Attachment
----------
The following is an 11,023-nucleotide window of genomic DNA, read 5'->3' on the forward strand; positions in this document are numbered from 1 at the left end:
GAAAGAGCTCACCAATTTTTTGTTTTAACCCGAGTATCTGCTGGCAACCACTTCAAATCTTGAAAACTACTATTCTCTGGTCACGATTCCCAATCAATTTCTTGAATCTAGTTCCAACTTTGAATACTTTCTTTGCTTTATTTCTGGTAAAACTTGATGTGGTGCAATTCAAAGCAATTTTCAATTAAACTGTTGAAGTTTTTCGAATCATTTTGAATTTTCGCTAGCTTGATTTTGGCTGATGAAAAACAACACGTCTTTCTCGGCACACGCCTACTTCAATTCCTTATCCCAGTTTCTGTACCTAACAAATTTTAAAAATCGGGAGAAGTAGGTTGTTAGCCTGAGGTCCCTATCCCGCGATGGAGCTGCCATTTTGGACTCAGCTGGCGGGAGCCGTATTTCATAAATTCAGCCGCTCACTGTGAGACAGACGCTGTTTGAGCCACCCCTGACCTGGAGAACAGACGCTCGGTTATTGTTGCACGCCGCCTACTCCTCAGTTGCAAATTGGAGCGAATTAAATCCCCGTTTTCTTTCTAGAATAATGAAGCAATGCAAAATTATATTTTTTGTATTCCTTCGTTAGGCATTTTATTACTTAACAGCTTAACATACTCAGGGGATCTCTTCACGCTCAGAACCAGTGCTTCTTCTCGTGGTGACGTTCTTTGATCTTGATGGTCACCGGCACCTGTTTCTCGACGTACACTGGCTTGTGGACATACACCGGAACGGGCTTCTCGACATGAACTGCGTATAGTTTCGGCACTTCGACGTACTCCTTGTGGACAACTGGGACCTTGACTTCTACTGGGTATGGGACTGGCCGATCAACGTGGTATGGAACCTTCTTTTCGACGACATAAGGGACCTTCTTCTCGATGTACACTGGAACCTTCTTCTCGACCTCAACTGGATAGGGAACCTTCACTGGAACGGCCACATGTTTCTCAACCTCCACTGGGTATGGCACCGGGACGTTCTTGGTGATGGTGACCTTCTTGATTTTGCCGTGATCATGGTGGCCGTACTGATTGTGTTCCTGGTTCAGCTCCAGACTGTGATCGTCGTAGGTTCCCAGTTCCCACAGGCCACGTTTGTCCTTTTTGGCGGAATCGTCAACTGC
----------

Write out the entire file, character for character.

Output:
The following is an 11,023-nucleotide window of genomic DNA, read 5'->3' on the forward strand; positions in this document are numbered from 1 at the left end:
GAAAGAGCTCACCAATTTTTTGTTTTAACCCGAGTATCTGCTGGCAACCACTTCAAATCTTGAAAACTACTATTCTCTGGTCACGATTCCCAATCAATTTCTTGAATCTAGTTCCAACTTTGAATACTTTCTTTGCTTTATTTCTGGTAAAACTTGATGTGGTGCAATTCAAAGCAATTTTCAATTAAACTGTTGAAGTTTTTCGAATCATTTTGAATTTTCGCTAGCTTGATTTTGGCTGATGAAAAACAACACGTCTTTCTCGGCACACGCCTACTTCAATTCCTTATCCCAGTTTCTGTACCTAACAAATTTTAAAAATCGGGAGAAGTAGGTTGTTAGCCTGAGGTCCCTATCCCGCGATGGAGCTGCCATTTTGGACTCAGCTGGCGGGAGCCGTATTTCATAAATTCAGCCGCTCACTGTGAGACAGACGCTGTTTGAGCCACCCCTGACCTGGAGAACAGACGCTCGGTTATTGTTGCACGCCGCCTACTCCTCAGTTGCAAATTGGAGCGAATTAAATCCCCGTTTTCTTTCTAGAATAATGAAGCAATGCAAAATTATATTTTTTGTATTCCTTCGTTAGGCATTTTATTACTTAACAGCTTAACATACTCAGGGGATCTCTTCACGCTCAGAACCAGTGCTTCTTCTCGTGGTGACGTTCTTTGATCTTGATGGTCACCGGCACCTGTTTCTCGACGTACACTGGCTTGTGGACATACACCGGAACGGGCTTCTCGACATGAACTGCGTATAGTTTCGGCACTTCGACGTACTCCTTGTGGACAACTGGGACCTTGACTTCTACTGGGTATGGGACTGGCCGATCAACGTGGTATGGAACCTTCTTTTCGACGACATAAGGGACCTTCTTCTCGATGTACACTGGAACCTTCTTCTCGACCTCAACTGGATAGGGAACCTTCACTGGAACGGCCACATGTTTCTCAACCTCCACTGGGTATGGCACCGGGACGTTCTTGGTGATGGTGACCTTCTTGATTTTGCCGTGATCATGGTGGCCGTACTGATTGTGTTCCTGGTTCAGCTCCAGACTGTGATCGTCGTAGGTTCCCAGTTCCCACAGGCCACGTTTGTCCTTTTTGGCGGAATCGTCAACTGC